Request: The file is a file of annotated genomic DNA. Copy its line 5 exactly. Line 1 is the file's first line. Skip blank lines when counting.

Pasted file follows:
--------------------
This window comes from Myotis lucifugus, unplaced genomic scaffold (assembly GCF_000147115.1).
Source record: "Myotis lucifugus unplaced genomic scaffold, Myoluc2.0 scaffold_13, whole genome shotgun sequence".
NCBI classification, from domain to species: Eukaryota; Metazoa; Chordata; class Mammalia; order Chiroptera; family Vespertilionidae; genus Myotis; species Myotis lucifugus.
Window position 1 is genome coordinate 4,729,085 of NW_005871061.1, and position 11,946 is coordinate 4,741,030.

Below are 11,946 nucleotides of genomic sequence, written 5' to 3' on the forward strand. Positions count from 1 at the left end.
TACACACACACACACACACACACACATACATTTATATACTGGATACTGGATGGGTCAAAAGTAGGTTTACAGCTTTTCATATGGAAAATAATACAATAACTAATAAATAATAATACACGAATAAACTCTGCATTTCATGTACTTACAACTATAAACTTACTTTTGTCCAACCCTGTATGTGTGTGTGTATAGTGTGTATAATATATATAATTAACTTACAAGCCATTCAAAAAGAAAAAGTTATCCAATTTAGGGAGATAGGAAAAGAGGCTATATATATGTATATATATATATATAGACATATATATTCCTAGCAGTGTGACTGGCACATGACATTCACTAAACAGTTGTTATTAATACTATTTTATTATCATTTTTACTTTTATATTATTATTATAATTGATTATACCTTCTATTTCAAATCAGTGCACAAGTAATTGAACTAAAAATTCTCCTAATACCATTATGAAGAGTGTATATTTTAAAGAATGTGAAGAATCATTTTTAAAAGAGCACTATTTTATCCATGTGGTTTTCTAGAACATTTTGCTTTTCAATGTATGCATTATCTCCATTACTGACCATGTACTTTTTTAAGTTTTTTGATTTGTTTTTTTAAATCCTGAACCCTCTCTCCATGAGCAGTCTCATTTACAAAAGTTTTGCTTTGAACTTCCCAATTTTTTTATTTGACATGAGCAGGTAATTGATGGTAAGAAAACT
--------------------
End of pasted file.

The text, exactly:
Below are 11,946 nucleotides of genomic sequence, written 5' to 3' on the forward strand. Positions count from 1 at the left end.